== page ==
ICE BofA Index Information:

Source:  ICE Data Indices, LLC (“ICE”), used with permission. ICE PERMITS USE OF THE ICE BofA INDICES AND RELATED DATA ON AN "AS IS" BASIS, MAKES NO WARRANTIES REGARDING SAME, DOES NOT GUARANTEE THE SUITABILITY, QUALITY, ACCURACY, TIMELINESS, AND/OR COMPLETENESS OF THE ICE BofA INDICES OR ANY DATA INCLUDED IN, RELATED TO, OR DERIVED THEREFROM, ASSUMES NO LIABILITY IN CONNECTION WITH THE USE OF THE FOREGOING, AND DOES NOT SPONSOR, ENDORSE, OR RECOMMEND LORD, ABBETT & CO. LLC., OR ANY OF ITS PRODUCTS OR SERVICES.

Indexes are unmanaged, do not reflect the deduction of fees or expenses, and are not available for direct investment.

The opinions in this Market View are as of the date of publication, are subject to change based on subsequent developments, and may not reflect the views of the firm as a whole. The material is not intended to be relied upon as a forecast, research, or investment advice, is not a recommendation or offer to buy or sell any securities or to adopt any investment strategy, and is not intended to predict or depict the performance of any investment. Readers should not assume that investments in companies, securities, sectors, and/or markets described were or will be profitable. Investing involves risk, including possible loss of principal. This document is prepared based on the information Lord Abbett deems reliable; however, Lord Abbett does not warrant the accuracy and completeness of the information. Investors should consult with a financial advisor prior to making an investment decision.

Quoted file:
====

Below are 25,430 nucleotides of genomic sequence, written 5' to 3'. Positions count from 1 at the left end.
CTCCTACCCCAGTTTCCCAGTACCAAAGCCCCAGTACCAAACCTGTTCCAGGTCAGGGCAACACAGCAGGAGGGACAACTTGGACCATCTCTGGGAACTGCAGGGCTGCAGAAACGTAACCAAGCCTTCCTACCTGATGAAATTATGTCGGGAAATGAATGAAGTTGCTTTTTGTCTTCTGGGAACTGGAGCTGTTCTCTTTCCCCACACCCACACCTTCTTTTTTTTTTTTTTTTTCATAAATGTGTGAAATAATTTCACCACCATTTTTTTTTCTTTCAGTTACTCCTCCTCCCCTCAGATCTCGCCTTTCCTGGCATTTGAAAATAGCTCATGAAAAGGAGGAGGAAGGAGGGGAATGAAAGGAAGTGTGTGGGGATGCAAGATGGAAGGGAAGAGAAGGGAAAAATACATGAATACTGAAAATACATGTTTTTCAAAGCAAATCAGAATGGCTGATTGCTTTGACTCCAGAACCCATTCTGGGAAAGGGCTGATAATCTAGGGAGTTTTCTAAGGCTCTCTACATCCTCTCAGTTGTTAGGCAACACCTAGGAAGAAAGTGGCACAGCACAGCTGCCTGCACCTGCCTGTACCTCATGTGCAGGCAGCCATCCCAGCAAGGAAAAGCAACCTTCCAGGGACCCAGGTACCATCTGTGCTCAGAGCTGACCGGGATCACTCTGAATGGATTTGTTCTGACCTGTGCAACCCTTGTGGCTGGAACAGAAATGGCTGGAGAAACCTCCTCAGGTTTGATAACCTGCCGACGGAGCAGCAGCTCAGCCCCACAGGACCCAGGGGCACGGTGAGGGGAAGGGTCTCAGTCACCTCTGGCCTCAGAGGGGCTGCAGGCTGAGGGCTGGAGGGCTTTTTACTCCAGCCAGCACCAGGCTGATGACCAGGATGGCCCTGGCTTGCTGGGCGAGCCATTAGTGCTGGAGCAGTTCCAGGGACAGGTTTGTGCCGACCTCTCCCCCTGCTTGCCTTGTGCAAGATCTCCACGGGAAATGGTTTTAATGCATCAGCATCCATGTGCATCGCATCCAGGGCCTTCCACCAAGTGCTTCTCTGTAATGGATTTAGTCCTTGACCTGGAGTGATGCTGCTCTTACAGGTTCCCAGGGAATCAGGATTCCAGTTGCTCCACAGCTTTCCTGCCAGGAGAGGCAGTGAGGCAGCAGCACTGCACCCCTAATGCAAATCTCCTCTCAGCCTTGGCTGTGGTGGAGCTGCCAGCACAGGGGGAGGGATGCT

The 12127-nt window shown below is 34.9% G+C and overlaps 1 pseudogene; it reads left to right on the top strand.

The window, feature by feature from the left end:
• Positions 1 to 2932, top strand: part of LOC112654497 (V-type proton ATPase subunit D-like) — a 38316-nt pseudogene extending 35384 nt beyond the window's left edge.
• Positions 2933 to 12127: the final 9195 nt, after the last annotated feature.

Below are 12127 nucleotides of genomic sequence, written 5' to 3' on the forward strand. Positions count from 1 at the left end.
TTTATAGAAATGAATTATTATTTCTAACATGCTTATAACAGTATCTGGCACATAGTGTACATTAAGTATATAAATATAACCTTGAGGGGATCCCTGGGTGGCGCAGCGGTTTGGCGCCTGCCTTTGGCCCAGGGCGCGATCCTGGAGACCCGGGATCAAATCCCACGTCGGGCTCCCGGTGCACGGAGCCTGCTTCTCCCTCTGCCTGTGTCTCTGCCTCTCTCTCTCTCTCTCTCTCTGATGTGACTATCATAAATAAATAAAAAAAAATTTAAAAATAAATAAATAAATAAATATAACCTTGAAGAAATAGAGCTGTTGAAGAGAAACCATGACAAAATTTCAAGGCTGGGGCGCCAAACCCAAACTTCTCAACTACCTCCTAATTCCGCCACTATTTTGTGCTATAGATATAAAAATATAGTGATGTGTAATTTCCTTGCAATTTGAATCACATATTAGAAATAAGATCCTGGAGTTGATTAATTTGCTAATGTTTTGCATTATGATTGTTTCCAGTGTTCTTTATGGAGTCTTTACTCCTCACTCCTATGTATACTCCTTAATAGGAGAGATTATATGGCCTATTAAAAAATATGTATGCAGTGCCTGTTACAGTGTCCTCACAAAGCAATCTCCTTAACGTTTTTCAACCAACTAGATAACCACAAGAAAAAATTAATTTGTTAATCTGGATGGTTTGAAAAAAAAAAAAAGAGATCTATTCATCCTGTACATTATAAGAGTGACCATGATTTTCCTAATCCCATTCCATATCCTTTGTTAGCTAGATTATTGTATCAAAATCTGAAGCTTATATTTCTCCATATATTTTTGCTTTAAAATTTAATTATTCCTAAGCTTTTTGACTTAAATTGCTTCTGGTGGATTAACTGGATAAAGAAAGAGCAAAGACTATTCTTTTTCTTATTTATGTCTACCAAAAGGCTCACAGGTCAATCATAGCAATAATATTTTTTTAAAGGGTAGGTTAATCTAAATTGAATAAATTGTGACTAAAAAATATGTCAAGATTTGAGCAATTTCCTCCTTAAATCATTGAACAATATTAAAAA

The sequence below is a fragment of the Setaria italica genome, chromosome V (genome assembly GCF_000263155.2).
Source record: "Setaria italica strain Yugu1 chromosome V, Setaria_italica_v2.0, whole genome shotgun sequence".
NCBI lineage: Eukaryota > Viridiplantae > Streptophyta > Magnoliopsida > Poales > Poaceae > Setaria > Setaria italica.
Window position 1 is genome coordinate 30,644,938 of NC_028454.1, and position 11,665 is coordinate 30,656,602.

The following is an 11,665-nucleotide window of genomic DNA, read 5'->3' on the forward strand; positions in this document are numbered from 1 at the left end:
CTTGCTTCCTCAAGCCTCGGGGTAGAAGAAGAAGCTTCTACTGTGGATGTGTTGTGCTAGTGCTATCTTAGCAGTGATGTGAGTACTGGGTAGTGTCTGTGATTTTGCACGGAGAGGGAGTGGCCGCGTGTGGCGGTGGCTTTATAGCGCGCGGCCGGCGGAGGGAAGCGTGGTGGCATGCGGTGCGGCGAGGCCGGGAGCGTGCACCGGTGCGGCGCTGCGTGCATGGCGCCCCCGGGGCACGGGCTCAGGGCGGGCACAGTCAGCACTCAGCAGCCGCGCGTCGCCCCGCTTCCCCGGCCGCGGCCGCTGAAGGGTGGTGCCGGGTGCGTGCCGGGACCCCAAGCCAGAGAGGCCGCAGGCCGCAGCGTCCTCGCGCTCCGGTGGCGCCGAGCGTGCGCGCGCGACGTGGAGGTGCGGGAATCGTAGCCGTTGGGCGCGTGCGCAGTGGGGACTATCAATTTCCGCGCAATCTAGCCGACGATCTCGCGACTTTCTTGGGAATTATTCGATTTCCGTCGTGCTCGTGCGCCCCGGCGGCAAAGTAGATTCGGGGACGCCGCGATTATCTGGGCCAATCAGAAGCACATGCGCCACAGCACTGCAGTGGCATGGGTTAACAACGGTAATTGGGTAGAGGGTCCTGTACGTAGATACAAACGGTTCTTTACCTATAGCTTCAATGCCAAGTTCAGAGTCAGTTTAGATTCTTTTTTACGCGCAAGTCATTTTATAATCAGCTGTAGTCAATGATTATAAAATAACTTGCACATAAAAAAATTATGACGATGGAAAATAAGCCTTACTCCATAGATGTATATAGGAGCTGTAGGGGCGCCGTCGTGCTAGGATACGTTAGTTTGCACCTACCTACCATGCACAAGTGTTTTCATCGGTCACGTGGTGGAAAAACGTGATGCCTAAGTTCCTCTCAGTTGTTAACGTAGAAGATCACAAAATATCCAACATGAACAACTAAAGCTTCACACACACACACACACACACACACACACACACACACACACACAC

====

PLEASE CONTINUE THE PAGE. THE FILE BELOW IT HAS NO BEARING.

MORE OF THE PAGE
MARKET VIEW PDF

 

    Market View

2021 Investment Outlook


  Taxable Fixed Income